There are two kinds of people in the world: music people and non-music people.
Music people are those who revel in any kind of music; they are passionate about what they love and equally passionate about what they hate; often, they have a stylistic preference, but overall their love for the brilliance of music as an art form supersedes any personal beef with genre.
Non-music people, on the other hand, may or may not like music. They are the ones who are just as happy listening to the same few things. To be clear: they are not the opposites of music people. They just don’t have the same intense level of interest. You wouldn’t call them passionate.
My mother and my brother are good examples of this category. My mom, when asked if she could name a band besides the Beatles, could only think of Joni Mitchell. “She’s not a band,” I told my mom, “But name any band. Doesn’t matter who.” It didn’t matter that she was partial to Simon and Garfunkel or felt that the Beach Boys were her particular zeitgeist. When asked the question, she really couldn’t answer.
My brother likes music. He might be able to answer more questions about music than my mother, but at the same time, he likes whatever happens to be in his CD player. There’s no passion for him in it – he just likes it. And he likes it the same as the cd before that and the same as all the cds his friends used to burn for him in junior high. He likes Sugar Ray the same as he likes Weezer the same as he likes the Warp Tour 2002 Compilation. And he’d be perfectly happy listening to those cds forever.
For me, on the other hand, I need music. I feel this strange empty space in my soul when I haven’t had any new music in a while. It’s the same restless feeling I get when I’ve been couped up indoors too long or when I was a kid and really didn’t want to take a test and would be on the brink of almost leaving the entire thing blank in resistance before the voice of rationality kicked in. I had never really articulated this need for music until I went to Scotland, where suddenly all my outlets for music were cut off. I had to find new shortcuts to new music. I couldn’t download or stream the same things, and suddenly I realized, I had had no new music for months. YouTube was useless–I needed the ability to transport my music to my laptop or to a mix or to my MP3 player, etc. I was already lost in a foreign country and I could feel my self sinking into an aesthetic wasteland.
Strangely enough, I don’t really remember how I reconciled that problem. I certainly didn’t start buying cds. And I still listened to stuff just as passionately. But I have the feeling it was my neighbor who saved me. He, being once the diligent English choir boy and who still dabbled like any music lover in search of their fix, was willing to share his music library with me. There was one condition: I had to share mine with him.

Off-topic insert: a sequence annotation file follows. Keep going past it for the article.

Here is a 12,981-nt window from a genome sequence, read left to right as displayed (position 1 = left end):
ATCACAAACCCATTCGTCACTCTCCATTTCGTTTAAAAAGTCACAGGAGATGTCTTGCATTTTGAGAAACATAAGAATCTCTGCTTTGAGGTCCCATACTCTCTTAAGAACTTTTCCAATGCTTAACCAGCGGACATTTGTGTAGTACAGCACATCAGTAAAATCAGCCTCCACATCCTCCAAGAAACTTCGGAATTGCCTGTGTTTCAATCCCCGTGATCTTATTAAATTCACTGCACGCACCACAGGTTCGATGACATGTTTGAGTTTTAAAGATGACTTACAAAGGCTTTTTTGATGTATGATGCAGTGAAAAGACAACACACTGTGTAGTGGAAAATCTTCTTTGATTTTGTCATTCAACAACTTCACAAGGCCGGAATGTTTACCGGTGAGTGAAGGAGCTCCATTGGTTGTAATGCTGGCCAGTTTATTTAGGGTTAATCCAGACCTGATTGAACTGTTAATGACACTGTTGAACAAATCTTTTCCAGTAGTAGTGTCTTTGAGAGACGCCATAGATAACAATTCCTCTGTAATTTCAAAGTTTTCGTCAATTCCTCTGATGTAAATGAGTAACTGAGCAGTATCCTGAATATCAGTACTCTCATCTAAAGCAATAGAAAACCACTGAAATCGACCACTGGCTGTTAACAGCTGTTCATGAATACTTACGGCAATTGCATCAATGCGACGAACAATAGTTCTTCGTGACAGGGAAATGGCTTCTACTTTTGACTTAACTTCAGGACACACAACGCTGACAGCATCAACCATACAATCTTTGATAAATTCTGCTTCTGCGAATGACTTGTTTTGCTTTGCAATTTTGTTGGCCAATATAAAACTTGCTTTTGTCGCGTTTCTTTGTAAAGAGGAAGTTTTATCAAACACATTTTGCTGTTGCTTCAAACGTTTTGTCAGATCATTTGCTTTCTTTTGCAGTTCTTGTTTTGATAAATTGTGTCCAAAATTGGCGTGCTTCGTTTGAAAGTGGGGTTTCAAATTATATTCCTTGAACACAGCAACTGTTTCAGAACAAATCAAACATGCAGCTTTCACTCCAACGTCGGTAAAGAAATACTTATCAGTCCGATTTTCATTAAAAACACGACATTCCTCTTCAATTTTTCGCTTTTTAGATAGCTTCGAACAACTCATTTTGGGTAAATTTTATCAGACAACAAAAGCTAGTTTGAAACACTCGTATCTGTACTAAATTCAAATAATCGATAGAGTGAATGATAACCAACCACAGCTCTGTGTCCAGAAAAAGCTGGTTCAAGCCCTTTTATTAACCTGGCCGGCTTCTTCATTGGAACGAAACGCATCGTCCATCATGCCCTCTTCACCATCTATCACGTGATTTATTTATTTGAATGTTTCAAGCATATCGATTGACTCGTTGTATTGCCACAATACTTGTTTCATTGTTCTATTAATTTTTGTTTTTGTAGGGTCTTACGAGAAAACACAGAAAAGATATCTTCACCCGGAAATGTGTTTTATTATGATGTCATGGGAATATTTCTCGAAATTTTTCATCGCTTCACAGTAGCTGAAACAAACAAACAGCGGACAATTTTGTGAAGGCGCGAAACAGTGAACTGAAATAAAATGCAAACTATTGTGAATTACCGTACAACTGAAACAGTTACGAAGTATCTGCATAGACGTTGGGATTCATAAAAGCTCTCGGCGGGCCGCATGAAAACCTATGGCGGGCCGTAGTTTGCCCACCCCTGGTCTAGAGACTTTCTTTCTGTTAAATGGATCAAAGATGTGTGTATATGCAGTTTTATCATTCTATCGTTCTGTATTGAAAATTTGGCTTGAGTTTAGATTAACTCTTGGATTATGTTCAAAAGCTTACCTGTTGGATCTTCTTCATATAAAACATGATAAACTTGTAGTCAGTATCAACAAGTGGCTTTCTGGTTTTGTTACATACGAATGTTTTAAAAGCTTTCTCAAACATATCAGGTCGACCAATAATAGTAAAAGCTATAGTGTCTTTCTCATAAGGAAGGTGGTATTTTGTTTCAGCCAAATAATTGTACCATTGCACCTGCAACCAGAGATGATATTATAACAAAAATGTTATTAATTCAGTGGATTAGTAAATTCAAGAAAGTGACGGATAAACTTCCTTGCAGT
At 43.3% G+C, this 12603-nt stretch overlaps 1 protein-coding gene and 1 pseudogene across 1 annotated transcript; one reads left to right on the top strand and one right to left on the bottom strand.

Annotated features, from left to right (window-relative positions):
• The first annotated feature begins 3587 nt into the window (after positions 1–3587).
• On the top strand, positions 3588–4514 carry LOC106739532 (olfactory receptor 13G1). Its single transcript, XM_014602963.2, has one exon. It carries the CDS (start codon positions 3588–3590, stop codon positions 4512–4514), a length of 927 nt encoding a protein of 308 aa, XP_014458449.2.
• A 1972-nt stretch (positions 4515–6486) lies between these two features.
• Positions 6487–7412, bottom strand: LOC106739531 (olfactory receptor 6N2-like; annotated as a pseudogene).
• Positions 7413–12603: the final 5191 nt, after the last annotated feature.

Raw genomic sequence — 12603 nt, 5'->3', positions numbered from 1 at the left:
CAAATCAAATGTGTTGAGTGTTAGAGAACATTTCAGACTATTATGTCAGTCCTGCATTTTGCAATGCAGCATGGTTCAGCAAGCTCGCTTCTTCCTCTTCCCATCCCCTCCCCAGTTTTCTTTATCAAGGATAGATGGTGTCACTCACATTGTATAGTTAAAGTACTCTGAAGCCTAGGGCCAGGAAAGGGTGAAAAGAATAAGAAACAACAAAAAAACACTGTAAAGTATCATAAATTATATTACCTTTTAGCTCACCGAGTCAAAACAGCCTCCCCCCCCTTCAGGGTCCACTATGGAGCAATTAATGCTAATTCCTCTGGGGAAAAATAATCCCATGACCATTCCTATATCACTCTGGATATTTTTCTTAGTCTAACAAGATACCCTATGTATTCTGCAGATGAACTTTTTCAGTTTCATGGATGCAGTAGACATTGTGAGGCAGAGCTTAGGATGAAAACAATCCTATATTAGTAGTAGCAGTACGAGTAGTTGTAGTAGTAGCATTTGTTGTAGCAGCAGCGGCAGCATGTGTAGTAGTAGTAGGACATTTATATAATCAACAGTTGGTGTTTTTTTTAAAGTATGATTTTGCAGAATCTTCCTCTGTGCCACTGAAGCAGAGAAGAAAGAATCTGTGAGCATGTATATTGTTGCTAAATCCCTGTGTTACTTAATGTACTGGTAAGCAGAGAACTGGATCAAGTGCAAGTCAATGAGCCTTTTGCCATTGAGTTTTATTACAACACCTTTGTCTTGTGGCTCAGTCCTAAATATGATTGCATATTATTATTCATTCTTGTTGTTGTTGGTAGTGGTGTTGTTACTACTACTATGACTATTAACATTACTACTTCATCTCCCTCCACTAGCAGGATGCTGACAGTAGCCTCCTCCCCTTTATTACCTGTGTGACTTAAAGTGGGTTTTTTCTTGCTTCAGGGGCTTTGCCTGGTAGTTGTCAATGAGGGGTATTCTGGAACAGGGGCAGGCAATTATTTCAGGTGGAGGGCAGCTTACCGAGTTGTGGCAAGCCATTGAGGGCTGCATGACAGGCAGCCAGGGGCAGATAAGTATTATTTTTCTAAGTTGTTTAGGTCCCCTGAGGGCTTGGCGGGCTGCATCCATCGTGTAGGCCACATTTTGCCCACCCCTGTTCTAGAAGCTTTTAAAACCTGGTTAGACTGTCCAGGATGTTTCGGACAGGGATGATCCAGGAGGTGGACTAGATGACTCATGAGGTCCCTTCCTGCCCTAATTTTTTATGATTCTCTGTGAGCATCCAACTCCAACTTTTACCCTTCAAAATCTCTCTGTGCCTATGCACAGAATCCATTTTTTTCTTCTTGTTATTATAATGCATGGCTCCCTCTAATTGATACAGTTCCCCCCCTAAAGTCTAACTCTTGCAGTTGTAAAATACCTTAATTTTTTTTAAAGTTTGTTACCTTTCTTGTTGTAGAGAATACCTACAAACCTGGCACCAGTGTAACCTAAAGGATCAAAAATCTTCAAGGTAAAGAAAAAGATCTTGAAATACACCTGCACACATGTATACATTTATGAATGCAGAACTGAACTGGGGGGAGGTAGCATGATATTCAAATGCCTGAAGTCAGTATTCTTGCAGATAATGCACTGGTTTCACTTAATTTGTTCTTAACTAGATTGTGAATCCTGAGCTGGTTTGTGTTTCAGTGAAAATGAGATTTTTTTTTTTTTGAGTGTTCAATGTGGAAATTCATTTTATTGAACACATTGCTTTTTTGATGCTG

I still credit him for the brilliant live jazz albums in my library, the strange eclectic British stuff, and for reminding me about the world of classical music. Having once studied the piano, I suddenly remembered why I had bothered–there was nothing better than Beecham conducting to soothe my nerves. And of course, nothing reminds the Angelino more of the perfect summer than listening to Chico O’Farrell while trying to sunbathe in the tumultuous clouds of Scotland.
Eventually, I went on to host a radio show at the university station. But I had a different niche there. Instead of playing the most recent or most underground indie bands, I was able to revel in sameness of my musical tastes. Being in a foreign country allowed me to wander through albums I had loved years before and yet were new there. I could be predictable in my tastes and simultaneously be novel. To be perfectly honest, I’m not sure how easily I could have a radio show here. Andrew Bird is kind of an old trick these days, just as he was then.
Now, I’ve run into a new musical problem–I don’t have the same amount of time to devout to my musical studies. Although I let different radio stations linger in the background(thank you kcrw and npr), they are more there to dissipate the silence of my office and to block out the sounds in the hallway. But my inspiration for writing this was a new discovery. While listening to the Take 5 series on NPR (they choose a theme and then choose 5 jazz songs), I found something brilliant. Wolfgang’s Vault. A website devoted to streaming concerts. There, listening to Stan Getz at the 1964 Newport Jazz Festival, I remembered why I love music. That clear treble line and the soft sway of drums, I remembered what it was to have that thrill of knowing somehow this was yours. Somehow it was yours to take and make it your own.